CMA provides an increased diagnostic yield over standard karyotyping for identifying pathogenic variants in spontaneous abortus specimens. CMA can detect aneuploidies as well as microdeletions/duplications. Arrays that asses for single nucleotide polymorphisms (SNP chips) can also detect maternal cell contaminations that would be undetectable in a karyotype from a female fetus. However, rates of detection of the most common trisomies/monosomies do not differ from karyotype findings .
Data from stillbirths and neonatal deaths — Stillbirth in the United States is defined as a fetal loss at a gestational age greater than 20 weeks, whereas neonatal death refers to death occurring within the first four weeks after a live birth.
In one series, karyotyping of a combined group of 823 stillbirths and neonatal deaths found a major chromosomal abnormality in 6.3 percent . The frequency of abnormal karyotype in macerated stillbirths (deaths occurring during pregnancy), nonmacerated or fresh stillbirths (deaths occurring during labor or delivery), and neonatal deaths was approximately 12, 4, and 6 percent, respectively. The abnormalities reported were mostly comprised of trisomies 18, 13, or 21; sex chromosome aneuploidy; or unbalanced translocations. The frequency of chromosomal abnormality in this combined group was approximately 10-fold higher than the incidence of 0.7 percent observed in live births. In another series of 750 intrauterine fetal deaths, chromosomal abnormalities visible on G-banded karyotyping were identified in 38 and 5 percent of fetuses with and without morphologic abnormalities, respectively .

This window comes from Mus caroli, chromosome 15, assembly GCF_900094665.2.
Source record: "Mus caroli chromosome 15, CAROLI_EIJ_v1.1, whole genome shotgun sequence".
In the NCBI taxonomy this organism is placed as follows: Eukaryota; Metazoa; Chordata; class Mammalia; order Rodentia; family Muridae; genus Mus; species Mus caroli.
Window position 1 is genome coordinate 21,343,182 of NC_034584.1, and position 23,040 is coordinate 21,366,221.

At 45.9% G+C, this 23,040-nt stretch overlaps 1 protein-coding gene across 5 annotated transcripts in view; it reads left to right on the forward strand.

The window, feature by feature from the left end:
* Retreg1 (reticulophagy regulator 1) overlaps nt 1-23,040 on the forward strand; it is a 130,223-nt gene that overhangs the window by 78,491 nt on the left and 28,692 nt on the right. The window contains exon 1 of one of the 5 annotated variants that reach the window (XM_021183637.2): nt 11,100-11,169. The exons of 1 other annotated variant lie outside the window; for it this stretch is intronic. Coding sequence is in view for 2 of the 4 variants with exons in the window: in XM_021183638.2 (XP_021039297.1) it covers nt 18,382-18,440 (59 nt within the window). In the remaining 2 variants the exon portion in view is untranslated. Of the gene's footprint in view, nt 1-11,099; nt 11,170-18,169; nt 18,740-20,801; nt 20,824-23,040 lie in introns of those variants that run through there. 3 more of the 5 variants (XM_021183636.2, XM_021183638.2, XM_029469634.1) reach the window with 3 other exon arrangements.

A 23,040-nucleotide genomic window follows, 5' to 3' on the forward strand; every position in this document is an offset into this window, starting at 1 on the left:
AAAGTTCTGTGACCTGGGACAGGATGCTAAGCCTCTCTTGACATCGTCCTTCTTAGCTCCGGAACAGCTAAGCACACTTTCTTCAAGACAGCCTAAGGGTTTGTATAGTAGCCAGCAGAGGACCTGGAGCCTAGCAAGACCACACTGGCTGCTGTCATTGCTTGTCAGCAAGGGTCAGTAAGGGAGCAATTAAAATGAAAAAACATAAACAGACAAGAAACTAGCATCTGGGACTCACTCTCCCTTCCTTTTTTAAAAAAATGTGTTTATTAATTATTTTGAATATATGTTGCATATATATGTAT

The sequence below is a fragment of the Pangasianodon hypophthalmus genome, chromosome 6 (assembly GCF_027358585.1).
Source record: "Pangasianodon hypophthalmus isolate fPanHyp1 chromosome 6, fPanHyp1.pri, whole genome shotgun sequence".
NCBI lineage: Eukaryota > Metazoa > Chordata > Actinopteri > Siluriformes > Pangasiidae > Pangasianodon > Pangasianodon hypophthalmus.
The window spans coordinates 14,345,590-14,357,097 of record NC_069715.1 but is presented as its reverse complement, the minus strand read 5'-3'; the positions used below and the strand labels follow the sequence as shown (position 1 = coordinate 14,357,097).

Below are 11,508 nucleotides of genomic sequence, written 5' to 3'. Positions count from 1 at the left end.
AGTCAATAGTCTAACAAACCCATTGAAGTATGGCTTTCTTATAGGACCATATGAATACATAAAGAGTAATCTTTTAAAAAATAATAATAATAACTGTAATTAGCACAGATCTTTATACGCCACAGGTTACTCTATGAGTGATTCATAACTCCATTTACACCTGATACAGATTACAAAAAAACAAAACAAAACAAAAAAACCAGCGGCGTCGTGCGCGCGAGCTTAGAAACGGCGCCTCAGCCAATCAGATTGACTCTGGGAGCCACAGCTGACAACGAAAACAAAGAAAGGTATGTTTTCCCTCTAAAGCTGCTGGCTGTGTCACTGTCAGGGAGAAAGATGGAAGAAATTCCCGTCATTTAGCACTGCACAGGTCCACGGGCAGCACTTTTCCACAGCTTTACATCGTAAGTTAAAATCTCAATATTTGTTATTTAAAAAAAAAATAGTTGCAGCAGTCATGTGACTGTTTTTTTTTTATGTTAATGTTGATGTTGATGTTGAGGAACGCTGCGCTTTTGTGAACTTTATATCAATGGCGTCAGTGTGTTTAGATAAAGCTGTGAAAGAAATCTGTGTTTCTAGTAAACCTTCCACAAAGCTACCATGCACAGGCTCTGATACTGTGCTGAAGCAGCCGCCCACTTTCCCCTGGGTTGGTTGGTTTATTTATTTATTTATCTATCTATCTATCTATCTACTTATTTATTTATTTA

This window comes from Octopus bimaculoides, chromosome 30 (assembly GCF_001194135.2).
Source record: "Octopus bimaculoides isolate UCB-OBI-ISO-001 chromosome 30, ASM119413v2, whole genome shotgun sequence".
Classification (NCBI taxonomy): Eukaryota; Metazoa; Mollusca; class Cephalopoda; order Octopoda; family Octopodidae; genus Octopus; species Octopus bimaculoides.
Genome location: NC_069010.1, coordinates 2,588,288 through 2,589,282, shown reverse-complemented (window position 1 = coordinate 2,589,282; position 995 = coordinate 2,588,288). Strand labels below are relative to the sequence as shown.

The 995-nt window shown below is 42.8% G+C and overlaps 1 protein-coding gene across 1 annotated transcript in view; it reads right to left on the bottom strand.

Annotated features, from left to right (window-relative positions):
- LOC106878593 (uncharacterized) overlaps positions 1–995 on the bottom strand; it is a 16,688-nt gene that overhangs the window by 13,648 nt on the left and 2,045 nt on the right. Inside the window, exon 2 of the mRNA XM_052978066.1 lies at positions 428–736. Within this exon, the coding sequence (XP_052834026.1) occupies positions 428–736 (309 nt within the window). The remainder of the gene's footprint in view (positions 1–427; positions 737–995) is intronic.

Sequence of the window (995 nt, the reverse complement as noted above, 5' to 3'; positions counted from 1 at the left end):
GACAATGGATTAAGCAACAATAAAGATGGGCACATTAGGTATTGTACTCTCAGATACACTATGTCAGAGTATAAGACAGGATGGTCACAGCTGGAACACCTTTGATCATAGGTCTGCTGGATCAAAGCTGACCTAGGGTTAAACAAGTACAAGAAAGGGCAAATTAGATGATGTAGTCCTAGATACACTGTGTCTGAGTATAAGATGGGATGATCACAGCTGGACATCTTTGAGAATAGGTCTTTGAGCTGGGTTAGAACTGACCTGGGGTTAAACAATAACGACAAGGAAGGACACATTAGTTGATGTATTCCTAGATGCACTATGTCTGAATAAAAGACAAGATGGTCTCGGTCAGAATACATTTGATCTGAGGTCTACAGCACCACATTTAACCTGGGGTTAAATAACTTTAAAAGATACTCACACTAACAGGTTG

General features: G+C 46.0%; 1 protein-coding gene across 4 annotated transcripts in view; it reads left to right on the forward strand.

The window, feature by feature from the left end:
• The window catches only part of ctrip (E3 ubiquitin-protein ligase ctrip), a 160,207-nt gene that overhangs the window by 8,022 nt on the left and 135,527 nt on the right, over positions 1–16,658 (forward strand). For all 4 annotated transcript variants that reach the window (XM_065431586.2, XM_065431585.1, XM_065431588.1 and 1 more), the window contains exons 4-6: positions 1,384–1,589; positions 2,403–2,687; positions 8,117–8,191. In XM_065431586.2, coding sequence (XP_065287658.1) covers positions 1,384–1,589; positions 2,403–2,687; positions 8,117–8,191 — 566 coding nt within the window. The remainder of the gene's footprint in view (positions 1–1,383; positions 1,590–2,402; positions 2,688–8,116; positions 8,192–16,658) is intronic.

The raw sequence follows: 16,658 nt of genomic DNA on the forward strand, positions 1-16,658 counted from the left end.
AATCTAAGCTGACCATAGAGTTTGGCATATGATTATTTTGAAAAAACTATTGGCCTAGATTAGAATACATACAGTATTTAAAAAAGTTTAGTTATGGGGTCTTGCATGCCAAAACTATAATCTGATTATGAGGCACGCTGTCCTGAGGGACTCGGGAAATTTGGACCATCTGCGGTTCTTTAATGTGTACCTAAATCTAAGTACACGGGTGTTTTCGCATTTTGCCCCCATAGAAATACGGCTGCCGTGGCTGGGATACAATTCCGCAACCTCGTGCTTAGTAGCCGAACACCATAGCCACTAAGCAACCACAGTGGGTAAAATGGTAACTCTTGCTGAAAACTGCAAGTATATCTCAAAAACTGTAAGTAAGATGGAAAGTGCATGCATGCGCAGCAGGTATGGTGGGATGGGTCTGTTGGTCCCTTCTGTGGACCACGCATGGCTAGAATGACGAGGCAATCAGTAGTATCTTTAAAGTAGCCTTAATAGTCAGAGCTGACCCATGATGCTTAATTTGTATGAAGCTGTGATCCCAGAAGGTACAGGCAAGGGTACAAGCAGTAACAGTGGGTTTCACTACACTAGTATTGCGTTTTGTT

In fresh stillbirths with chromosomal abnormalities, sex chromosome abnormalities were observed in 20 percent, autosomal trisomies in 70 percent, and balanced structural rearrangements in 10 percent. In neonatal deaths, the type and frequency of chromosomal abnormalities were broader: monosomy X (7 percent), other sex chromosomal abnormalities (10 percent), autosomal trisomies (55 percent), triploidy (3 percent), balanced structural rearrangement (7 percent), unbalanced structural rearrangement (16 percent), and other unspecified chromosome abnormality (3 percent) .
Fetuses with congenital anomalies — The prevalence of chromosomal abnormalities visible by G-banded karyotyping in fetuses with congenital anomalies ranges from 2 to 35 percent, with the highest rate in fetuses with multiple anomalies as opposed to an isolated anomaly . The risk of chromosomal abnormality also varies according to the type of isolated anomaly. As an example, duodenal atresia is associated with a relatively high rate of abnormal karyotype; approximately 30 percent of liveborn infants with duodenal atresia are diagnosed with trisomy 21 (Down syndrome), whereas an isolated urinary tract anomaly carries a low rate of chromosomal abnormality.
A systematic comparison of CMA to karyotyping in the evaluation of stillbirths showed an increased rate of test success using CMA technology as well as increased diagnostic yield of pathogenic variants in both structurally normal and abnormal fetuses , reinforcing the recommendation that CMA should be used over karyotype in cases of miscarriage or stillbirth. (See "Prenatal diagnosis of chromosomal imbalance: Chromosomal microarray".)
WHEN TO REFER FOR GENETIC EVALUATION — A cytogenetic abnormality may be identified during prenatal screening, or it may be suspected prenatally based upon ultrasound findings or postnatally due to congenital anomalies, growth failure, intellectual disability with or without dysmorphic features, developmental delay, and/or autism. Studies used to detect cytogenetic abnormalities are discussed in detail separately. (See "Tools for genetics and genomics: Cytogenetics and molecular genetics", section on 'Detecting cytogenetic abnormalities' and "Prenatal screening for common aneuploidies using cell-free DNA".)